What are the main types of restrictive covenants?
There is a wide range of common restrictive covenants, including:
- preventing alterations to be made to the property (eg conversion of a house into flats or building extensions)
- in the case of land which is sold, preventing the erection of any new buildings on the land
- preventing land from being used for any business purposes
- restrictions relating to access over land
- in terms of leasehold flats, there are often a variety of restrictive covenants designed to maintain shared conditions of communal living (eg keeping of pets or regulations on noise)
Other restrictive covenants are created specifically for a certain scenario. For example, in the case of commercial properties which are sold, there may be a stipulation that the property cannot be used by a business that directly competes with the seller.
How long do restrictive covenants last?
Some restrictive covenants last a set amount of time whilst others last indefinitely. It's important to note that restrictive covenants are passed down with the land; when the property or land is sold, the new owners are bound by the same rules. This means that it is vital for prospective buyers - particularly those who intend to develop the land or make significant changes to the property - to ensure they are aware of any restrictive covenants prior to going ahead with the sale.
Ask a lawyer to help check if a property is encumbered by restrictive covenants.
You can also check the property by searching on the Land Registry website.
What happens if a restrictive covenant is breached?
A property owner who breaches a restrictive covenant may be liable to:
- pay compensation (to the beneficiary of the restrictive covenant)
- stop any work that has brought about the breach (subject to an injunction)
- rectify the breach (eg demolish an extension that has been built in contravention of the restrictive covenant)
- in the case of a business, it may need to cease trading at the property if its use of the property (for business purposes) breaches the restrictive covenant
If a property owner who has already breached a restrictive covenant wants to sell their property, they should Ask a lawyer for advice. It may be possible to purchase indemnity insurance which covers issues such as enforcement and potential reduction in property value etc.
How can restrictive covenants be changed or challenged?
The first step in changing or removing a restrictive covenant will be to speak to the beneficiary of the restrictive covenant to find out if they are willing to come to a new agreement. If this approach is not successful, the property owner can apply to the Lands Chamber of the Upper Tribunal to have the restrictive covenant modified or discharged.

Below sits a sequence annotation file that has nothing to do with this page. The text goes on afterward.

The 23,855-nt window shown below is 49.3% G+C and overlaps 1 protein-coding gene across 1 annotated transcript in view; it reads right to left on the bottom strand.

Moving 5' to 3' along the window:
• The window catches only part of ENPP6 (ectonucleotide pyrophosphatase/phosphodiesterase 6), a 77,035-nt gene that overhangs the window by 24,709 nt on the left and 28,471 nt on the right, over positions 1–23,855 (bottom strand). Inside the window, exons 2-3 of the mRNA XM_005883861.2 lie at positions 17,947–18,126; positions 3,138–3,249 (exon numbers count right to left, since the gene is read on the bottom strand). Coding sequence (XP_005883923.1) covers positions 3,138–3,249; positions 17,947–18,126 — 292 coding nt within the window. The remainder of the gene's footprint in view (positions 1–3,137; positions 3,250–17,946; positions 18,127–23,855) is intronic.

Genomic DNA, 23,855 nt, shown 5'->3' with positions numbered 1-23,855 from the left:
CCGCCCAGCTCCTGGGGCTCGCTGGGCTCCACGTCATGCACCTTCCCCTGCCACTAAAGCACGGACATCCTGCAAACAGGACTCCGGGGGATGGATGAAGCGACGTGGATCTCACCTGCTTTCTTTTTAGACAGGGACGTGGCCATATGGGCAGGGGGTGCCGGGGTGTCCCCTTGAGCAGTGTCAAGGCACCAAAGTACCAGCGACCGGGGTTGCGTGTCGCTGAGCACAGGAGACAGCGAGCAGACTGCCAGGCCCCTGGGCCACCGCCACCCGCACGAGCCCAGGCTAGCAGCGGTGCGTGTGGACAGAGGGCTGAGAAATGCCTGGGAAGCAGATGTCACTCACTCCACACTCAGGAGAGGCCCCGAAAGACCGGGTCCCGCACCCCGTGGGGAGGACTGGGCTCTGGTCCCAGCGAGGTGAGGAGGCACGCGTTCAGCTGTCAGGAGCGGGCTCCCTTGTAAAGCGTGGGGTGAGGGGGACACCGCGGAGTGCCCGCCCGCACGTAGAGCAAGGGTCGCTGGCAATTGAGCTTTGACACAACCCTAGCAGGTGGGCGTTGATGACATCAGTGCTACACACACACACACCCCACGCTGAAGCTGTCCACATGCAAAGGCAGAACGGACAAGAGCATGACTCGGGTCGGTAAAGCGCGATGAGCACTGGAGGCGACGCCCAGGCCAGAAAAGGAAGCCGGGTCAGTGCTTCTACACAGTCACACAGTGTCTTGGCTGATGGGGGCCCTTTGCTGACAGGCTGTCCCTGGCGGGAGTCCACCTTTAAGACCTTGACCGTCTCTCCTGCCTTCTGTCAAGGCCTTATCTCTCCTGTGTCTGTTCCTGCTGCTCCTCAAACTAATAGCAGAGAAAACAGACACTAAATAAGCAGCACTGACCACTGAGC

Scotland - real burdens
In Scotland, the equivalent of a restrictive covenant is known as ‘real burdens’. An examination of a property’s title deed may reveal whether a real burden exists.
A real burden places an obligation on the landowner (the owner of the burdened land or property) to either do something or to refrain from doing something. The owner of the benefited property (the property that gains something from the burden placed on the other land) will be able to enforce the burden.
There is a difficulty in enforcing real burdens as, while real burdens are required to be registered on the title deed of the burdened land, there is no such requirement for the benefiting land. As a result, the owner of the benefiting land may have the right to enforce the burden without knowing it (and may thus not know how to remedy a breach of the burden).
Types of real burdens
There is a wide range of real burdens, most commonly found in cases of plot subdivision or ‘community real burden’ (where a large plot of land was bought by a developer, built into an estate and then sold individually).
Duration of real burdens
Real burdens will unless clearly stated otherwise, continue without change for the lifetime of the property.
Removing and changing real burdens
Real burdens can be changed (also known as ‘varied’) or removed (also known as ‘discharged’) in a number of ways. These include:
- by agreement between the parties (the owner/s of the burdened and the benefited lands)
- by the Lands Tribunal of Scotland
- by breach if:
- the owner of the benefited property does not object to a breach of the burden
- no one has an interest in enforcing the burden
- a number of years have passed (also known as ‘prescription’)
Where an individual wishes to breach a neighbour’s community rights (with their agreement) a notification procedure must be followed. This procedure involves notifying all owners of properties within a certain area of the intention to breach the community right.
Ask a lawyer to help with the process of varying or removing a real burden over property.